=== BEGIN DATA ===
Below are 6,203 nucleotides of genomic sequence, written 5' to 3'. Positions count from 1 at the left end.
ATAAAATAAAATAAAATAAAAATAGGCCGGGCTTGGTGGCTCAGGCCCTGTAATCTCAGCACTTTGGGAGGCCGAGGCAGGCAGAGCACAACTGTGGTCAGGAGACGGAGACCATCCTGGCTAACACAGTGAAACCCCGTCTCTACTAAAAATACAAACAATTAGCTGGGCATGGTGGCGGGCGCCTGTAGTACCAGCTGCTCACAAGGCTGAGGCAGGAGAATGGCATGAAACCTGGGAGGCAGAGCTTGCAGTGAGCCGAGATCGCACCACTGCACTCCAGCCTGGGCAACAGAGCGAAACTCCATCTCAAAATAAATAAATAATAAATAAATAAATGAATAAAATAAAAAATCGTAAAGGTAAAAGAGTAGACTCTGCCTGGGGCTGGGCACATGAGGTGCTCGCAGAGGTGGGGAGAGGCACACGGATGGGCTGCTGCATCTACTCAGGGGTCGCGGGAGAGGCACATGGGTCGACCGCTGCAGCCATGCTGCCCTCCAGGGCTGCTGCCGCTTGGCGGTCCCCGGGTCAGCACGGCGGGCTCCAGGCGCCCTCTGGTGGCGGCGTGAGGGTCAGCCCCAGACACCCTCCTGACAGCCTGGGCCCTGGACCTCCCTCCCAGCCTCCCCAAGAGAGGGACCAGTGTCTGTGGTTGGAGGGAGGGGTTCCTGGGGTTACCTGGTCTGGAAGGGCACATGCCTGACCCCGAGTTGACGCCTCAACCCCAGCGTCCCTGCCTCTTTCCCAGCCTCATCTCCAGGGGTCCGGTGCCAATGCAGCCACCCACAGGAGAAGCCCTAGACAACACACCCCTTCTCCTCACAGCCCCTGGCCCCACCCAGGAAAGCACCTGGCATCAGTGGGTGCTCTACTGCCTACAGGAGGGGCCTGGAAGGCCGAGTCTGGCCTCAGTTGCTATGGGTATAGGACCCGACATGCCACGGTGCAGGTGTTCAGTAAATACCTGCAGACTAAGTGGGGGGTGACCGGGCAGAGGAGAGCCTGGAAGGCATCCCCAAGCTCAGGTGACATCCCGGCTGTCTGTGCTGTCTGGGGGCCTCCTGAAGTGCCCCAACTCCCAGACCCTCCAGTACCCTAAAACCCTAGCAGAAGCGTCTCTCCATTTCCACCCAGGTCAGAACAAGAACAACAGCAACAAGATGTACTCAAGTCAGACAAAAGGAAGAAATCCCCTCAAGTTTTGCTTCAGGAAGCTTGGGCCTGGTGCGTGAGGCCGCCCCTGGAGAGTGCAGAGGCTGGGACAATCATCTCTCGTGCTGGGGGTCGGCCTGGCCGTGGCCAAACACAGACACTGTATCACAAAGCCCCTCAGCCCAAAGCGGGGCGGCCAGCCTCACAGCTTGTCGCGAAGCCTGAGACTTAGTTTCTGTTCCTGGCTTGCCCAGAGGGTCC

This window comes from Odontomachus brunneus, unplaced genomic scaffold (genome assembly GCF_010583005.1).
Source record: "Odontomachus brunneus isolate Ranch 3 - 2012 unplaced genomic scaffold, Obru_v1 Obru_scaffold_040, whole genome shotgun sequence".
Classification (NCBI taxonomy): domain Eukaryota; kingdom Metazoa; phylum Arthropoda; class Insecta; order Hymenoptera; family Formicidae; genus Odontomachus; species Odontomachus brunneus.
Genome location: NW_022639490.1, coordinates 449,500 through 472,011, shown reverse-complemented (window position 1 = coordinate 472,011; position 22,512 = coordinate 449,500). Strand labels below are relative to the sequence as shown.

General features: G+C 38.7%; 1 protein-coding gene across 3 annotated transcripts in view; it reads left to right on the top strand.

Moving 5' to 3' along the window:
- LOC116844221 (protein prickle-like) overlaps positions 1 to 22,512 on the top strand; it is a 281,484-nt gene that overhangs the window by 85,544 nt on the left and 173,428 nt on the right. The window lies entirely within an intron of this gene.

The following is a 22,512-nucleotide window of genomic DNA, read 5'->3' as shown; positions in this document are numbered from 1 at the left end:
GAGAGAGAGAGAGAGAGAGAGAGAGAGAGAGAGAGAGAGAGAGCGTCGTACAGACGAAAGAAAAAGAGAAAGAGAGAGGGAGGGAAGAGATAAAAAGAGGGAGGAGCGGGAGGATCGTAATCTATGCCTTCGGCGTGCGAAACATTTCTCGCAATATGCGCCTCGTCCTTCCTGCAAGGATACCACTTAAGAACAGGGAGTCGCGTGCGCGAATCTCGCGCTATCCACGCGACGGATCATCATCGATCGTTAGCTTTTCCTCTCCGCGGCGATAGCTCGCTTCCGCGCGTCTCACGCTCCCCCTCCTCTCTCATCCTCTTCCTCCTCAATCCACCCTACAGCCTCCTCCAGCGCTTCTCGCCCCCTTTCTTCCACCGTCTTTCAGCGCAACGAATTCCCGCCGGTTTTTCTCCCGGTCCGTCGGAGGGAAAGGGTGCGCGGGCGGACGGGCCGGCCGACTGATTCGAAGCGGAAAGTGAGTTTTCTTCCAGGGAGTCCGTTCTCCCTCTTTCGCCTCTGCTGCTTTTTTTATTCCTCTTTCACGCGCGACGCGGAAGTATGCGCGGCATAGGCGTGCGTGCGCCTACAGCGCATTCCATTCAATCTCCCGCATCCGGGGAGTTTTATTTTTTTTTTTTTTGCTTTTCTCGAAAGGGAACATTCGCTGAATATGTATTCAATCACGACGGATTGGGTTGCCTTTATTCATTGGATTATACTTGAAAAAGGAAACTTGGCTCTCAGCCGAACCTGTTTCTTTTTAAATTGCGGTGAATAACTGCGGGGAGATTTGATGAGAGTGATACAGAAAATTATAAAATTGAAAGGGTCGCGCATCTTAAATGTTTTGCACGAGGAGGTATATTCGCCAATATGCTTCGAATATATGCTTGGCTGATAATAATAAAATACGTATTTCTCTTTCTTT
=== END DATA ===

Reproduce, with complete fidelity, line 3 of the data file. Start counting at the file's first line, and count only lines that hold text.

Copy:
This window comes from Odontomachus brunneus, unplaced genomic scaffold (genome assembly GCF_010583005.1).